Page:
More than half of transactions that make it to a letter of intent fall apart during due diligence. There are many more that involve price-reductions or drawn out timeframes that can slow down transaction momentum and draw the leadership’s attention away from strategic opportunities. The next stage in your company’s strategic growth could involve additional capital in the form of a larger investment, growth equity, or an exit but no matter the direction, due diligence will be more rigorous with each successive round of financing.
Over the years, we’ve seen transactions delayed or cancelled for preventable reasons like an investor’s confidence in the company’s technology, IP, legal liability, accounting treatment, and tax matters. An investor’s confidence can significantly impact the pricing and timing of the deal. By preparing and strategically planning in advance for the diligence process, you can reduce the probability of wasted due diligence and transaction failure.. We have seen many companies that have best-in-class business solutions become pummeled by professional investors. Such investors require documentation of every component of financial and operational performance during the pre-investment due diligence and the more rigorously you prepare these documents, the more you increase your likelihood of transaction success.
The following types of documentation should be retained and organized to prepare for the diligence process:
- Financial Records – Income statements, balance sheets, tax returns, budgets/financial projections, and financing agreements.
- Contracts – Proposals, monthly/quarterly internal performance reporting, executed versions of contracts, amendments/change orders, documentation/correspondence regarding contract performance, quarterly pipeline reports, referrals, leases, material purchase orders, service agreements, and informal or off the books arrangements.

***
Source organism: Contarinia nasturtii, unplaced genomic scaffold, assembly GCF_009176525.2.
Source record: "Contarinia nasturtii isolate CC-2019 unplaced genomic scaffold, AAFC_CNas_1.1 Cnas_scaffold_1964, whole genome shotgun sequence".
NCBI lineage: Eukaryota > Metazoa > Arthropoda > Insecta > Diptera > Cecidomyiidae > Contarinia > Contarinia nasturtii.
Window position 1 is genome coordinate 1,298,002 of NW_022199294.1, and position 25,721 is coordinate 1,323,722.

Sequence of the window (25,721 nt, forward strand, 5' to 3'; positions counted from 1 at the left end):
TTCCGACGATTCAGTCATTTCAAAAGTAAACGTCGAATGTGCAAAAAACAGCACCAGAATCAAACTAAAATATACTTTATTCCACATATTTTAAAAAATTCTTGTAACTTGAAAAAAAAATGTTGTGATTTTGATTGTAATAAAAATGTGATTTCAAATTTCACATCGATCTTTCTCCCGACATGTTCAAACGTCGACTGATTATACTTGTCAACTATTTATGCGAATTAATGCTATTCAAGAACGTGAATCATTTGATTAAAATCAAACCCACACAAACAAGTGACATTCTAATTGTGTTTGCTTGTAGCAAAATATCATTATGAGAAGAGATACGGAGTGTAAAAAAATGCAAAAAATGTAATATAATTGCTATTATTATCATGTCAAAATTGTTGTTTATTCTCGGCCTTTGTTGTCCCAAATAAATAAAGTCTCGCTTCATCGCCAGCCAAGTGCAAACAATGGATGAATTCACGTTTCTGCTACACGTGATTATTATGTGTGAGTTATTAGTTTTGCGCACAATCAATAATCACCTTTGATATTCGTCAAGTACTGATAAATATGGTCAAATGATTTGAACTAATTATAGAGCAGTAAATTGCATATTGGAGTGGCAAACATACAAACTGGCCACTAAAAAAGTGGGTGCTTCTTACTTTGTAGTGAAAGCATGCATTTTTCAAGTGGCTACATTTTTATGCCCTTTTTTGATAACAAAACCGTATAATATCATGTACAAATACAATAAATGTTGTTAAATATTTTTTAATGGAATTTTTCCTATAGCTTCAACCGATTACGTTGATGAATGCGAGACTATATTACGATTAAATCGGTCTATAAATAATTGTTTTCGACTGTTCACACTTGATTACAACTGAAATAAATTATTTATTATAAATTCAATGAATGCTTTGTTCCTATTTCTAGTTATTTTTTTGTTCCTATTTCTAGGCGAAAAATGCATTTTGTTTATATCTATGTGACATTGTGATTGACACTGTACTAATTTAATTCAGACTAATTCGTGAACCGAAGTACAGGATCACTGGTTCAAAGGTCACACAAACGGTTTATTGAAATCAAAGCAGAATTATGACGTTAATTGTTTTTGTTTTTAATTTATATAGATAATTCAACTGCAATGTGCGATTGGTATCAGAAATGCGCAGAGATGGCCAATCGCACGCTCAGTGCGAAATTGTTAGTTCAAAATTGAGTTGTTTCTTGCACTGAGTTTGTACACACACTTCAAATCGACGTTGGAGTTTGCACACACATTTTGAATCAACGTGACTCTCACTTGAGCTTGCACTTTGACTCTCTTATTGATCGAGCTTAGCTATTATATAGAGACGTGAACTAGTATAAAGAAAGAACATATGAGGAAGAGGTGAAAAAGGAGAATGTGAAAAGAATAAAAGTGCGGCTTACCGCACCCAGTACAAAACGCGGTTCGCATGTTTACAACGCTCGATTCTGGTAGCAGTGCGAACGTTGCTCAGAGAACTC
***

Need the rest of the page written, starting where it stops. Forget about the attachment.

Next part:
- Employees – Resumes, applications, employment agreements, background checks, clearance, education, annual reviews, changes in compensation, and organizational charts.
- HR – Employee handbooks, internal policies and procedures, employment issues, accusations, threatened litigation or tips from hotline.
- Legal – Pending, ongoing, or completed litigation (customers, vendors, shareholders, employees, government investigations, or any other legal issues that may come up during the diligence process).
- Intellectual Property – Documentation of patents, trademarks, and agreements with third-parties to utilize intellectual property that is not owned internally. You may also be required to include an exhaustive list of the third-party components that are a part of your software, including free and open source components.
- Technology – Description of technology, architectural charts, scalability and performance indicators, product design documents, architectural descriptions, security vulnerability scans and penetration tests.
There are resources like MS SharePoint or other online data sites that can assist in the organization and maintenance of documentation. If you don’t have the internal resources or bandwidth to organize and retain documentation, set up an arrangement with a professional custodian – accountants or attorneys – where you send documents contemporaneously and they maintain a repository either in an online data room or on secured servers.
One of the first steps in the due diligence process will be to review the financial and operational documentation. The response to the request for this information will impact the investor’s confidence and ultimately your company’s value. The capital raise may be several years away, but if you could talk to your future self, the advice you would likely heed is to start early and get organized.